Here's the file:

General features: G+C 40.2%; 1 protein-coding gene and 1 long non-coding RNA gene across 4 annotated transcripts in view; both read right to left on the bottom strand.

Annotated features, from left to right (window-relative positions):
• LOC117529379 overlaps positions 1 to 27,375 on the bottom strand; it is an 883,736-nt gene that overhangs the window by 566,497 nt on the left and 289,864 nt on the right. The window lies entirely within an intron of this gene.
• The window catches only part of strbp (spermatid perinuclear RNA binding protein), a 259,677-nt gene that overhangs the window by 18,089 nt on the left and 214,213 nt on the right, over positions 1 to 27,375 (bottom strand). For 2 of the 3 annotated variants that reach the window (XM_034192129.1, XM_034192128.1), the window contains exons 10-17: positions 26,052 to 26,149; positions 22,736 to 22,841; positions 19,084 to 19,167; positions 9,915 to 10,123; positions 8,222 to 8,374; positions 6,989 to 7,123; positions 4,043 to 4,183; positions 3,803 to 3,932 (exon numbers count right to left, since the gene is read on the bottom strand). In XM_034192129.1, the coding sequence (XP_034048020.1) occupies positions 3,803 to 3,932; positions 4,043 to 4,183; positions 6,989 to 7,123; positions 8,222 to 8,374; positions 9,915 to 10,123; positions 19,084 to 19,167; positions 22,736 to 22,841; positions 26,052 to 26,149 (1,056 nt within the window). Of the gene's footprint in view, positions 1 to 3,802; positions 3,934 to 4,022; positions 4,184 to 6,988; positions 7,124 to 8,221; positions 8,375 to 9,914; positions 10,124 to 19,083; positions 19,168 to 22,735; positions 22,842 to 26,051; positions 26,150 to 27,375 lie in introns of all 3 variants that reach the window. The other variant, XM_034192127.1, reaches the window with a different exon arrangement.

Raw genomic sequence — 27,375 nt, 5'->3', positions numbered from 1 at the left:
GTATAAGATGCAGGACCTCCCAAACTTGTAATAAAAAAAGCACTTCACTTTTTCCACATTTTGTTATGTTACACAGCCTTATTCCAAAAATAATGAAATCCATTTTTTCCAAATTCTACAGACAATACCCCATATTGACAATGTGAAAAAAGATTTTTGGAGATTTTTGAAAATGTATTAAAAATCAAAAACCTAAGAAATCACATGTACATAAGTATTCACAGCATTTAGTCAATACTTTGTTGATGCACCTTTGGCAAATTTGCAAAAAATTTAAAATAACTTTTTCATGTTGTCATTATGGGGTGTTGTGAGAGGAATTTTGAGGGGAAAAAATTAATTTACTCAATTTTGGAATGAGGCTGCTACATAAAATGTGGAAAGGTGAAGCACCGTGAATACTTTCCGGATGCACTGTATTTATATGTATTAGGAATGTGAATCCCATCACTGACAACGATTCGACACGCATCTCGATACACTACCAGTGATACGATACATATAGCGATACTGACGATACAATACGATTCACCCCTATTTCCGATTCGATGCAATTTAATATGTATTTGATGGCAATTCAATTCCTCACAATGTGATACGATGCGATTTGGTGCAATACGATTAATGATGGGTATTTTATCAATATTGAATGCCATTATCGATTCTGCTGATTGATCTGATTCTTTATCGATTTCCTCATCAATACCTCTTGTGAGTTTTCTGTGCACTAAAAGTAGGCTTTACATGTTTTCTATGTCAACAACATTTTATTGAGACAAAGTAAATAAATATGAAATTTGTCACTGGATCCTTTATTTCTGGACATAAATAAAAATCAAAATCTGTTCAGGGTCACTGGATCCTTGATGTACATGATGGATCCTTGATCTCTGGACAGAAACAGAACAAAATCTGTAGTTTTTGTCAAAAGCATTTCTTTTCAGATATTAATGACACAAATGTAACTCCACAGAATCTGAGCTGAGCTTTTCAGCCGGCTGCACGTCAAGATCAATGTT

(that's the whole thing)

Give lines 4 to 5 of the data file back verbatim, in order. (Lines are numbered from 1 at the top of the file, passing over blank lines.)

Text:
• The window catches only part of strbp (spermatid perinuclear RNA binding protein), a 259,677-nt gene that overhangs the window by 18,089 nt on the left and 214,213 nt on the right, over positions 1 to 27,375 (bottom strand). For 2 of the 3 annotated variants that reach the window (XM_034192129.1, XM_034192128.1), the window contains exons 10-17: positions 26,052 to 26,149; positions 22,736 to 22,841; positions 19,084 to 19,167; positions 9,915 to 10,123; positions 8,222 to 8,374; positions 6,989 to 7,123; positions 4,043 to 4,183; positions 3,803 to 3,932 (exon numbers count right to left, since the gene is read on the bottom strand). In XM_034192129.1, the coding sequence (XP_034048020.1) occupies positions 3,803 to 3,932; positions 4,043 to 4,183; positions 6,989 to 7,123; positions 8,222 to 8,374; positions 9,915 to 10,123; positions 19,084 to 19,167; positions 22,736 to 22,841; positions 26,052 to 26,149 (1,056 nt within the window). Of the gene's footprint in view, positions 1 to 3,802; positions 3,934 to 4,022; positions 4,184 to 6,988; positions 7,124 to 8,221; positions 8,375 to 9,914; positions 10,124 to 19,083; positions 19,168 to 22,735; positions 22,842 to 26,051; positions 26,150 to 27,375 lie in introns of all 3 variants that reach the window. The other variant, XM_034192127.1, reaches the window with a different exon arrangement.

Raw genomic sequence — 27,375 nt, 5'->3', positions numbered from 1 at the left: